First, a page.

Explore your world

Visits to a museum, the zoo, the botanical garden, historical sites, and even your neighborhood park are terrific opportunities to introduce your child to new words. Spend some time looking at the signage and identifying new words, then connecting them to what you see right there.

How can I help my four year old learn more words?

Literacy expert Sandra Wilborn shares three key ways to build your young child’s vocabulary: lots of family talk, narrating your every day activities such as cooking or shopping, and reading to your child — while pointing out new words and then using them in your conversations. (From our video series Reading SOS: Expert Answers to Family Questions About Reading.)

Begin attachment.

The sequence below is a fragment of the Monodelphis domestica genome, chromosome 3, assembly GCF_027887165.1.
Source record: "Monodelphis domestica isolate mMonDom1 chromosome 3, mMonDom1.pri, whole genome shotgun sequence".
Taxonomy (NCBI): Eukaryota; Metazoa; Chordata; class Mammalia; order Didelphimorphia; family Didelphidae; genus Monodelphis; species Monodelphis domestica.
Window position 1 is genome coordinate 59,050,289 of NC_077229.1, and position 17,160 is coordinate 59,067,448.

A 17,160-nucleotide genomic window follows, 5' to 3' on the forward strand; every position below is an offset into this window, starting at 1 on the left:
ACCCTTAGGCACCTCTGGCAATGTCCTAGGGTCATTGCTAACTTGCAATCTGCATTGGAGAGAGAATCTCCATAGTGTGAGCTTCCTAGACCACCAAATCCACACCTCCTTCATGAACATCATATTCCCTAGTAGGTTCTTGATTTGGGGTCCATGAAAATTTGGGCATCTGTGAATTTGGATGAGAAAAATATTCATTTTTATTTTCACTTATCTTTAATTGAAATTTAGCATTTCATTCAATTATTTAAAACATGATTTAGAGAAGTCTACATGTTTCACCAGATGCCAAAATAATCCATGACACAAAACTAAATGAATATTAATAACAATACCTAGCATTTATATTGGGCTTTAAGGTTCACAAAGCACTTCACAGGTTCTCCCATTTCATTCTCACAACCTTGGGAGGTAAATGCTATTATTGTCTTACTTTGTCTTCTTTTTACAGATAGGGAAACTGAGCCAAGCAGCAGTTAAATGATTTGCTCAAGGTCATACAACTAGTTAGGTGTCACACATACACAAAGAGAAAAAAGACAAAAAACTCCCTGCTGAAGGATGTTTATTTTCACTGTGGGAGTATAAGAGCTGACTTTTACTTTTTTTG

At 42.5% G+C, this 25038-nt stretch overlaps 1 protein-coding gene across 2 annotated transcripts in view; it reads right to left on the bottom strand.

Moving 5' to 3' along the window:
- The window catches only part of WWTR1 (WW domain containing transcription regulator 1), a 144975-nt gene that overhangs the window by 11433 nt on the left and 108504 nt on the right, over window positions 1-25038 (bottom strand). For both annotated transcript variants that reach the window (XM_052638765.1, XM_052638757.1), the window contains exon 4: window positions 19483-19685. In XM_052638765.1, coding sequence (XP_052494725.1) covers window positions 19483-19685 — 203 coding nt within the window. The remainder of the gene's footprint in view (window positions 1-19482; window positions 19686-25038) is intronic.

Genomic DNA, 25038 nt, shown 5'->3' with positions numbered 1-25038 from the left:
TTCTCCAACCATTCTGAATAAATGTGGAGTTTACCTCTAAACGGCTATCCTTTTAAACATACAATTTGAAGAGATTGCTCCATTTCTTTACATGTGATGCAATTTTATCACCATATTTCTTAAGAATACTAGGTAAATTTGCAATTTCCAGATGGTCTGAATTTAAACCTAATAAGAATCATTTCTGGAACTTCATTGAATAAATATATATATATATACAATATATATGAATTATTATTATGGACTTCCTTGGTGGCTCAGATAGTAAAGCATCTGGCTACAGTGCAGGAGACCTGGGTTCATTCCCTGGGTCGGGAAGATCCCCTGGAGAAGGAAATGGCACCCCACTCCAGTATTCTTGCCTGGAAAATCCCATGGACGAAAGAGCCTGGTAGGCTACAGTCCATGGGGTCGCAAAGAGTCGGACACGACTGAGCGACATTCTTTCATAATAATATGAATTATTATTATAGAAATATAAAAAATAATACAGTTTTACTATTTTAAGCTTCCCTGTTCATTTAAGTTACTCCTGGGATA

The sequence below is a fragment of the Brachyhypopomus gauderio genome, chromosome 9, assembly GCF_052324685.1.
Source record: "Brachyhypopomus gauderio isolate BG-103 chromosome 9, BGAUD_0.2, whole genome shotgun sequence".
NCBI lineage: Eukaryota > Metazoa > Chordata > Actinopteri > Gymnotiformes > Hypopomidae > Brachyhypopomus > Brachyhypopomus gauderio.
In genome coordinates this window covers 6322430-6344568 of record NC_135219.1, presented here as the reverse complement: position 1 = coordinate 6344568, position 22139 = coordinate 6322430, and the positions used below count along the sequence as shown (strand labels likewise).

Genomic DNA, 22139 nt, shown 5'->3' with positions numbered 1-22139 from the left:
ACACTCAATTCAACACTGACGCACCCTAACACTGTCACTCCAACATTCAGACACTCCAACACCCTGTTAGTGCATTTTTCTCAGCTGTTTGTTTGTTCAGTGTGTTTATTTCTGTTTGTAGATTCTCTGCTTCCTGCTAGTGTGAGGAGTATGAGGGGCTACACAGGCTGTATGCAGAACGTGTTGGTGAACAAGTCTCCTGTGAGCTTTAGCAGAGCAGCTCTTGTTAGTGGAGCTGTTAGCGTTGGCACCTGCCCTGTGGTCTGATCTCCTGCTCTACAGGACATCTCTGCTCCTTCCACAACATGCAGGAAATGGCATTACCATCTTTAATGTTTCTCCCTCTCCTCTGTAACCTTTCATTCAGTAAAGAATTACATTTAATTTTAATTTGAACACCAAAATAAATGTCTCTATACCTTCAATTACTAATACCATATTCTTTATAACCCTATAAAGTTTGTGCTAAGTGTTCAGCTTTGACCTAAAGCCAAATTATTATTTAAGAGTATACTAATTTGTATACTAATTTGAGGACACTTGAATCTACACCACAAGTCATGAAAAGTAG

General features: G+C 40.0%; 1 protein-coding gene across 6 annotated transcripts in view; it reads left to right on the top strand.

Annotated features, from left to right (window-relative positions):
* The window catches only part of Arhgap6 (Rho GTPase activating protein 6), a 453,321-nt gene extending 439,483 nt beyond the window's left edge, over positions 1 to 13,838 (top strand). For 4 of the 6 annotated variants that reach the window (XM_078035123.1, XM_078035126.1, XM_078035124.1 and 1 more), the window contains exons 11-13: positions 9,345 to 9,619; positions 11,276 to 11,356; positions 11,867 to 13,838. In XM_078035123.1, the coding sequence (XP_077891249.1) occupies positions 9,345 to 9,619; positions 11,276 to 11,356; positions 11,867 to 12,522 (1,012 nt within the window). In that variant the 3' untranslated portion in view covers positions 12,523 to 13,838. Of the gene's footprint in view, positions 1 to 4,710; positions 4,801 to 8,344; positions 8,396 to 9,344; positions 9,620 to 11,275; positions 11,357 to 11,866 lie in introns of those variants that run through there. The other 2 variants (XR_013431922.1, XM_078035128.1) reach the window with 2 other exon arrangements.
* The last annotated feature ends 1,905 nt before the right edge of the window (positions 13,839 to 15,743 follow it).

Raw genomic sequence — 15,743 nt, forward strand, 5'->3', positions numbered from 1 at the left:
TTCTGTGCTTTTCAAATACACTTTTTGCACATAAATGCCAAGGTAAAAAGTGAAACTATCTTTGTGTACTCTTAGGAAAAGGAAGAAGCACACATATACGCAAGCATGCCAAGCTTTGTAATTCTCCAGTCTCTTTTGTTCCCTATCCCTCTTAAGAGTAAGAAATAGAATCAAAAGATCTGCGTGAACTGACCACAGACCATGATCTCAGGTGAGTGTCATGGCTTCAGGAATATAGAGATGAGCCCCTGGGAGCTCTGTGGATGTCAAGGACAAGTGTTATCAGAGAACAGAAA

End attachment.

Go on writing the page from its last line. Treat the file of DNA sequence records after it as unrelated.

Talk about new words during read alouds

Talking to and reading with your child are two terrific ways to help them hear and read new words. Conversations and questions about interesting words (“The book says, ‘The boy tumbled down the hill,’ and look at the picture! How do you think he went down the hill?”) are easy ways to get new words into everyday talk.

Sharing a new word with your child doesn’t have to take a long time: just a few minutes to talk about the word and then focus back on the book or conversation. Choose which words to talk about carefully — choosing every new word might make reading seem like a chore. The best words to explore with your child are ones that are common among adult speakers but are less common to see in the books your child might read.